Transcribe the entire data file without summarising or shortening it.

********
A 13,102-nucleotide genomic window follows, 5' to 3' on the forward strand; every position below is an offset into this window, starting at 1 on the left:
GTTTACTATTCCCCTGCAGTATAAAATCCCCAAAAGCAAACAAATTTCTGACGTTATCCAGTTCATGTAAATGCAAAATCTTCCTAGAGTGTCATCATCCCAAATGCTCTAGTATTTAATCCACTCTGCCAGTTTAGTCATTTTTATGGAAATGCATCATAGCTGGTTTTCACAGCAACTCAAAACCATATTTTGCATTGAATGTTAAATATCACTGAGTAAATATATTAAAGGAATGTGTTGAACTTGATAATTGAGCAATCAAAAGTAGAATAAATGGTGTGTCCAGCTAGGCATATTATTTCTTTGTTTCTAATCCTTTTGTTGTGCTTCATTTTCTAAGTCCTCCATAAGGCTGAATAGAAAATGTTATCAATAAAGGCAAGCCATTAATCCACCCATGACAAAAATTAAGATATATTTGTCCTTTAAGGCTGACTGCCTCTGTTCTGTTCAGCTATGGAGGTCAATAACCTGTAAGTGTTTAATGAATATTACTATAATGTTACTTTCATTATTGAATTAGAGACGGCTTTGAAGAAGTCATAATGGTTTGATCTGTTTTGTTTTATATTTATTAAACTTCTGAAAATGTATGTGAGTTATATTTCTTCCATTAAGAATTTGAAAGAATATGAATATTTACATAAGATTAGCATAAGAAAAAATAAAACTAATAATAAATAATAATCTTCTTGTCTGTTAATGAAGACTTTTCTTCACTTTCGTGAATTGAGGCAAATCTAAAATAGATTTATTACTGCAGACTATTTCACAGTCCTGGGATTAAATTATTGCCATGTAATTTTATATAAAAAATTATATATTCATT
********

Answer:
A 13,102-nucleotide genomic window follows, 5' to 3' on the forward strand; every position below is an offset into this window, starting at 1 on the left:
GTTTACTATTCCCCTGCAGTATAAAATCCCCAAAAGCAAACAAATTTCTGACGTTATCCAGTTCATGTAAATGCAAAATCTTCCTAGAGTGTCATCATCCCAAATGCTCTAGTATTTAATCCACTCTGCCAGTTTAGTCATTTTTATGGAAATGCATCATAGCTGGTTTTCACAGCAACTCAAAACCATATTTTGCATTGAATGTTAAATATCACTGAGTAAATATATTAAAGGAATGTGTTGAACTTGATAATTGAGCAATCAAAAGTAGAATAAATGGTGTGTCCAGCTAGGCATATTATTTCTTTGTTTCTAATCCTTTTGTTGTGCTTCATTTTCTAAGTCCTCCATAAGGCTGAATAGAAAATGTTATCAATAAAGGCAAGCCATTAATCCACCCATGACAAAAATTAAGATATATTTGTCCTTTAAGGCTGACTGCCTCTGTTCTGTTCAGCTATGGAGGTCAATAACCTGTAAGTGTTTAATGAATATTACTATAATGTTACTTTCATTATTGAATTAGAGACGGCTTTGAAGAAGTCATAATGGTTTGATCTGTTTTGTTTTATATTTATTAAACTTCTGAAAATGTATGTGAGTTATATTTCTTCCATTAAGAATTTGAAAGAATATGAATATTTACATAAGATTAGCATAAGAAAAAATAAAACTAATAATAAATAATAATCTTCTTGTCTGTTAATGAAGACTTTTCTTCACTTTCGTGAATTGAGGCAAATCTAAAATAGATTTATTACTGCAGACTATTTCACAGTCCTGGGATTAAATTATTGCCATGTAATTTTATATAAAAAATTATATATTCATT